The statement is effective for reporting periods beginning after June 15, 2010, with earlier application encouraged. The GASB’s news release announcing the issuance of the new standard can be viewed here.

Exposure Draft on Service Concession Arrangements
A revised exposure draft of a proposed Statement of Governmental Accounting Standards, “Accounting and Financial Reporting for Service Concession Arrangements,” was issued on June 17, 2010. The revised proposal reflects changes made as a result of comments received on a previous exposure draft published in June 2009.

The proposed statement would establish accounting and reporting requirements for service concession arrangements (SCAs). SCAs are arrangements between a transferor (a government) and an operator (governmental or nongovernmental) in which: 1) the transferor conveys to an operator the right and related obligation to provide services through the use of a facility; and 2) the operator collects and is compensated with fees from third parties. The guidance would apply only to arrangements in which specific criteria determining whether a transferor has control over the facility are met. A transferor would report a facility that is subject to an SCA as its capital asset, following existing guidance. New facilities constructed or acquired by the operator would be reported by the transferor at fair value when the facility is placed into operation. A corresponding deferred inflow of resources would be recorded and subsequently reduced in a systematic manner over the term of the arrangement. The proposed statement also provides guidance for governments that are operators in an SCA. Required disclosures about SCAs would include a general description of the arrangement, along with information about the associated assets and liabilities, rights granted and retained, and guarantees and commitments.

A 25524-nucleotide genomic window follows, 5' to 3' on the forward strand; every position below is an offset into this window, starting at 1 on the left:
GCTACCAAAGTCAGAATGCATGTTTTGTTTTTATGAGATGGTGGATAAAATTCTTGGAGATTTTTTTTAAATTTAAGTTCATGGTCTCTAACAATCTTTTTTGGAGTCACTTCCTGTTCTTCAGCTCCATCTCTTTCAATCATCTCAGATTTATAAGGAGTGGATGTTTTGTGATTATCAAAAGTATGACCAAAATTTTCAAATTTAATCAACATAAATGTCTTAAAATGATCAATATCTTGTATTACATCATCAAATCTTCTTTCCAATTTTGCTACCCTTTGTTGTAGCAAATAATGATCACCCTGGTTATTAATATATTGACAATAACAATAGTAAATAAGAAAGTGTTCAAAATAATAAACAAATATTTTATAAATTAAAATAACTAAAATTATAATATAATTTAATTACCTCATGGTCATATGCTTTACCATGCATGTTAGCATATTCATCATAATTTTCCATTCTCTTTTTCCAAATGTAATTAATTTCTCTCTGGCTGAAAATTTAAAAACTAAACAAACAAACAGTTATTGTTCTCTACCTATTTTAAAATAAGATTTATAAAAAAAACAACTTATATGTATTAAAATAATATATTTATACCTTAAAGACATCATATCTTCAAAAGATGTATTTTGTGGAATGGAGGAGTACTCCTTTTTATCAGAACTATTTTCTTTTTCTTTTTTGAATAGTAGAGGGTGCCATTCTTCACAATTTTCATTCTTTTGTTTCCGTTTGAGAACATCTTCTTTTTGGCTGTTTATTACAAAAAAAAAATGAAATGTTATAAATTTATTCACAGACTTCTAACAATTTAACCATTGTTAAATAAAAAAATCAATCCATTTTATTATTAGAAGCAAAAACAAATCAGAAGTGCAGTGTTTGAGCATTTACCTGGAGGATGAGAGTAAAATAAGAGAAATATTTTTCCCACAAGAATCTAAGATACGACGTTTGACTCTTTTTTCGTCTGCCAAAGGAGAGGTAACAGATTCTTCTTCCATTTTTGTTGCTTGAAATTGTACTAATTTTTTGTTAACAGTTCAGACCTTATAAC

The requirements of the proposed statement would be effective for reporting periods beginning after Dec. 15, 2011. The provisions generally would be required to be applied retroactively for all periods presented.

The exposure draft can be downloaded from the GASB’s website. Comments on the proposal are due Aug. 17, 2010.

Preliminary Views Document on Pension Standards
On June 16, 2010, the GASB issued a Preliminary Views document, “Pension Accounting and Financial Reporting by Employers,” which outlines the board's current views about how to improve pension accounting and financial reporting by government employers. The GASB is seeking input about the proposed document from constituents before developing more-detailed proposals for changes to existing standards. The proposed changes in the Preliminary Views document would move government pension accounting and reporting away from the funding orientation that now exists and instead would introduce recognition and measurement standards that based on the GASB’s conceptual framework. Recognition of the effects of pertinent transactions and other events in the net pension expense of the employer would be required in the period they occur rather than in the period they are funded. The GASB believes that, by improving the measurement of pension expense, the proposed changes would provide information that would better assist financial report users in assessing the relationship between current-year revenues and the cost of the services provided by the government during that year.

The Preliminary Views document, along with a plain-language supplement, can be downloaded from the GASB’s website. Comments on the proposal are due Sept. 17, 2010.

Contact Information
For more information, please contact Ed Grossman at 863.603.4814 or

Under U.S. Treasury rules issued in 2005, we must inform you that any advice in this communication to you was not intended or written to be used, and cannot be used, to avoid any government penalties that may be imposed on a taxpayer.